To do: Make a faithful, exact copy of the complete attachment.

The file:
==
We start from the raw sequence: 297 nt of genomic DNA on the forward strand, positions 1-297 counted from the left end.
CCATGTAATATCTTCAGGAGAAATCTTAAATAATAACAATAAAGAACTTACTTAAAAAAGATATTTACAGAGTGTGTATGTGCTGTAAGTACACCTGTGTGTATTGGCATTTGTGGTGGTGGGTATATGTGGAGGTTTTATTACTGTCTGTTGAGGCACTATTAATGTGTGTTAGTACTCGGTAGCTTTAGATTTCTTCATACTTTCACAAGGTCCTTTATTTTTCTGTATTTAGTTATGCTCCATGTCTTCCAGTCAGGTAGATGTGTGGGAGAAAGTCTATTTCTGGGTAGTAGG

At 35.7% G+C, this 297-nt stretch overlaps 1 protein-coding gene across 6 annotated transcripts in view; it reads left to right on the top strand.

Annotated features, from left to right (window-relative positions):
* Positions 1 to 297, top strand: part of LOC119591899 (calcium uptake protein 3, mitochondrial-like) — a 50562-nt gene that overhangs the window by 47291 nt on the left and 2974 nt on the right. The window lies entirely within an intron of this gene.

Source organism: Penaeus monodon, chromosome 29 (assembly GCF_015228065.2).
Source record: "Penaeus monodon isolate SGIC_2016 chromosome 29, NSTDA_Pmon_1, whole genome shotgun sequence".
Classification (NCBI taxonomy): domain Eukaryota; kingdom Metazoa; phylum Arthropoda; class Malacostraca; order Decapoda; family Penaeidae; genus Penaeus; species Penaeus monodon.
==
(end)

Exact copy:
We start from the raw sequence: 297 nt of genomic DNA on the forward strand, positions 1-297 counted from the left end.
CCATGTAATATCTTCAGGAGAAATCTTAAATAATAACAATAAAGAACTTACTTAAAAAAGATATTTACAGAGTGTGTATGTGCTGTAAGTACACCTGTGTGTATTGGCATTTGTGGTGGTGGGTATATGTGGAGGTTTTATTACTGTCTGTTGAGGCACTATTAATGTGTGTTAGTACTCGGTAGCTTTAGATTTCTTCATACTTTCACAAGGTCCTTTATTTTTCTGTATTTAGTTATGCTCCATGTCTTCCAGTCAGGTAGATGTGTGGGAGAAAGTCTATTTCTGGGTAGTAGG

At 35.7% G+C, this 297-nt stretch overlaps 1 protein-coding gene across 6 annotated transcripts in view; it reads left to right on the top strand.

Annotated features, from left to right (window-relative positions):
* Positions 1 to 297, top strand: part of LOC119591899 (calcium uptake protein 3, mitochondrial-like) — a 50562-nt gene that overhangs the window by 47291 nt on the left and 2974 nt on the right. The window lies entirely within an intron of this gene.

Source organism: Penaeus monodon, chromosome 29 (assembly GCF_015228065.2).
Source record: "Penaeus monodon isolate SGIC_2016 chromosome 29, NSTDA_Pmon_1, whole genome shotgun sequence".
Classification (NCBI taxonomy): domain Eukaryota; kingdom Metazoa; phylum Arthropoda; class Malacostraca; order Decapoda; family Penaeidae; genus Penaeus; species Penaeus monodon.